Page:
The Baloch Sit-In Saga: Featuring Mahrang Baloch

Image Credits: Nadir Guramani via Dawn

For over a month, the Islamabad Press Club hosted a spectacle masquerading as a protest. Under the banner of the Baloch Yakjehti Committee (BYC), led by Dr. Mahrang Baloch, a figure whose notoriety far exceeds her credibility, it purported to represent the grievances of Baloch families – their faces etched with anguish, their narratives echoing tales of injustice. Yet, as the final curtain descends on this manufactured drama on January 23rd, one question burns bright: was this truly a cry for justice, or rather a meticulously crafted act of foreign-fueled discord aimed at unraveling the very fabric of Pakistan?

The answer, unfortunately, reeks of the latter. Dr. Baloch’s claims of state neglect and systematic disenfranchisement of the Baloch people cannot be divorced from the context of her dubious associations and foreign sponsors. The timing of the sit-in is also noteworthy. It coincides with Pakistan’s 5th round of the Financial Action Task Force’s (FATF) mutual evaluation, scheduled for 2024; a process that demands internal stability and cooperation.

It is no coincidence that foreign actors, with known agendas aimed at destabilizing Pakistan, have been quick to amplify Dr. Baloch’s narrative.

Dr. Baloch’s selective amplification of issues serves an agenda that transcends the well-being of the Balochi people. The composition of the sit-in itself raises further questions. While the presence of genuine victims of enforced disappearances deserves empathy, the involvement of individuals with documented links to separatist movements and even terrorist organizations casts doubt on the sit-in’s true purpose. The selective engagement with certain families and the exclusion of others based on their political affiliations further reinforces the suspicion of a pre-determined agenda.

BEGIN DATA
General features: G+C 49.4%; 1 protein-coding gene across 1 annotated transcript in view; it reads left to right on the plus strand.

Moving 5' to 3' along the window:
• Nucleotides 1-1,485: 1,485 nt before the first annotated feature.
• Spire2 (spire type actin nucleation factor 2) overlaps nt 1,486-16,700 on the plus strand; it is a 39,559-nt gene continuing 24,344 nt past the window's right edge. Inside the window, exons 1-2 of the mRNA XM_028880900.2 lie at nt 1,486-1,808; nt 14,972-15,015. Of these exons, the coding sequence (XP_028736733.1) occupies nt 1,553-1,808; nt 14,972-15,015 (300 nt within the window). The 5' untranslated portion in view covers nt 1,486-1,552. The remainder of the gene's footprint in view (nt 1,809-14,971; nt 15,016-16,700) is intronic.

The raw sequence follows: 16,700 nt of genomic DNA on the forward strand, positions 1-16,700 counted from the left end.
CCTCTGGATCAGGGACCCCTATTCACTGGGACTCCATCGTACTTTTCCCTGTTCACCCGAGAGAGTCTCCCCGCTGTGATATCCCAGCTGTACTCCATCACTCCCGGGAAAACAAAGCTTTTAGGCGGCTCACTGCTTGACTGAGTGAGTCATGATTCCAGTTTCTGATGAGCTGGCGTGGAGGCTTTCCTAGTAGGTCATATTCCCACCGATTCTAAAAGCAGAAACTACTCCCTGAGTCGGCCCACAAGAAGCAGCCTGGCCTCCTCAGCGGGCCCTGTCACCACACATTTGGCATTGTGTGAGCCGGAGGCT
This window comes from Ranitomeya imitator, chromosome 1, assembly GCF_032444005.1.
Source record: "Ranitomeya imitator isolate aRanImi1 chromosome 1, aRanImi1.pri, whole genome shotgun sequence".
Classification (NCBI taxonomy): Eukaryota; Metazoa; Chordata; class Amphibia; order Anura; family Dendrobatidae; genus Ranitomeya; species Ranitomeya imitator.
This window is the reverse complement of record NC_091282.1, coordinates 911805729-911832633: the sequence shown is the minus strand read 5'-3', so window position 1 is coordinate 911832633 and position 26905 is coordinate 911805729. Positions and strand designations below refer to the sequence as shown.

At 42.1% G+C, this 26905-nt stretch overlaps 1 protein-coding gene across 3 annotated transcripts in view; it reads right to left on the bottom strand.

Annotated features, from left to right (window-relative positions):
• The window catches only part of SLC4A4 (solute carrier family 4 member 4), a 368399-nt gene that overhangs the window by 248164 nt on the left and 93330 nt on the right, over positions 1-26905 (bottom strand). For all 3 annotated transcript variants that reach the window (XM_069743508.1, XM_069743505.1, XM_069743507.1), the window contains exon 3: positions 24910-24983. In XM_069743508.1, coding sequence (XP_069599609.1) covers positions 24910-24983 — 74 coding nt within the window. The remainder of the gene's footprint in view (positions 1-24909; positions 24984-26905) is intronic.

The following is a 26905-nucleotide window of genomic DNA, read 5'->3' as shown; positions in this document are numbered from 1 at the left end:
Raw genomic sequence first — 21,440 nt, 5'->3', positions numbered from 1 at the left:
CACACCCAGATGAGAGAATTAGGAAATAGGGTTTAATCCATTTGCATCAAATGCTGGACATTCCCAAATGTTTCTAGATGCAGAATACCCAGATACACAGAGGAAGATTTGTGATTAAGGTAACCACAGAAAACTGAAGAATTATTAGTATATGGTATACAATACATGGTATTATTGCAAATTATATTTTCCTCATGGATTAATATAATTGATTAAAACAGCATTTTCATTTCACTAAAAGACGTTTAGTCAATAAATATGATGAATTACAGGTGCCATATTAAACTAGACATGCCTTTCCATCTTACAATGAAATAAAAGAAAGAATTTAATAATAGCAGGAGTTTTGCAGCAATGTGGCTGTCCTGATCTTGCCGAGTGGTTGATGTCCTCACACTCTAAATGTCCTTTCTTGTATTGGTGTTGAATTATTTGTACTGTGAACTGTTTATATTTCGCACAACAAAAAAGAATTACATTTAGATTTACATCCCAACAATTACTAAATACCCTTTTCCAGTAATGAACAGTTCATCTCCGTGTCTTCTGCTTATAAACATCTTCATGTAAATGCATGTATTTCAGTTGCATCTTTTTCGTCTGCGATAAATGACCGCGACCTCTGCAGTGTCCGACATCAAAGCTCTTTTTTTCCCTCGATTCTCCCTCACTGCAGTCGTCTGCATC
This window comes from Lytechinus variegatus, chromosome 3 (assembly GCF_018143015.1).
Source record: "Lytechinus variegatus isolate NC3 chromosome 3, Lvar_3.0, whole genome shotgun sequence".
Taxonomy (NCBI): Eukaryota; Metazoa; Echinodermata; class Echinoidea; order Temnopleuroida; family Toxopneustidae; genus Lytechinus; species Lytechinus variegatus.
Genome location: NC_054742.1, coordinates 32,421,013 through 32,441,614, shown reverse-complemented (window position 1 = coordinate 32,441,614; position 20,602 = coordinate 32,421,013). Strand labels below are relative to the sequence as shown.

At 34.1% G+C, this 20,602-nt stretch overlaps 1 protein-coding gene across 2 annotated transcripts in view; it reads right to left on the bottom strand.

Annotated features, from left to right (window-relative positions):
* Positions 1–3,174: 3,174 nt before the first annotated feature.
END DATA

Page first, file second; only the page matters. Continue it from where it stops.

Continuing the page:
One need only examine the palpable lack of organic support for Dr. Baloch’s cause to understand its manufactured nature. Hyrbyair Marri and Akhter Mengal, prominent Baloch leaders themselves, distanced themselves from the protest, recognizing it as a tool of external manipulation rather than a sincere pursuit of justice.

Even the international critics of Pakistan’s human rights remained silent on this issue. Perhaps they recognized the orchestrated protest and understood that Balochistan demands nuanced engagement, not Dr. Baloch’s blunt instruments.

It is crucial to acknowledge that legitimate grievances do exist in Balochistan.

Issues of resource distribution, development disparities, and allegations of human rights abuses cannot be simply dismissed. However, Dr. Baloch’s hijacking of these genuine concerns for her own nefarious purposes is a grave injustice to the Baloch people.

The Pakistani state, despite its shortcomings, has demonstrated a willingness to engage with these grievances. Numerous development projects, increased Baloch representation in government, and ongoing dialogues with community leaders are testaments to this commitment. While limitations undoubtedly exist, as they do in every nation grappling with complex internal dynamics, to paint the state as an irredeemable oppressor is a gross misrepresentation of reality.

The very fact that Dr. Baloch and her supporters were allowed to stage their protest in the heart of the capital, under state protection, stands as a testament to the government’s commitment to upholding democratic rights, even for those who espouse controversial views. The truth is, Dr. Baloch’s “stage show” has achieved nothing but the alienation of her own people.

National security is non-negotiable. We cannot compromise it by appeasing those who exploit legitimate grievances for their own ends. Dr. Baloch’s charade is over. Let’s move forward, united, towards a brighter future for all Pakistanis, Baloch and Non-Baloch alike.

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Your go-to editorial hub for insightful perspectives and informed analysis on pressing policy issues, both regionally and globally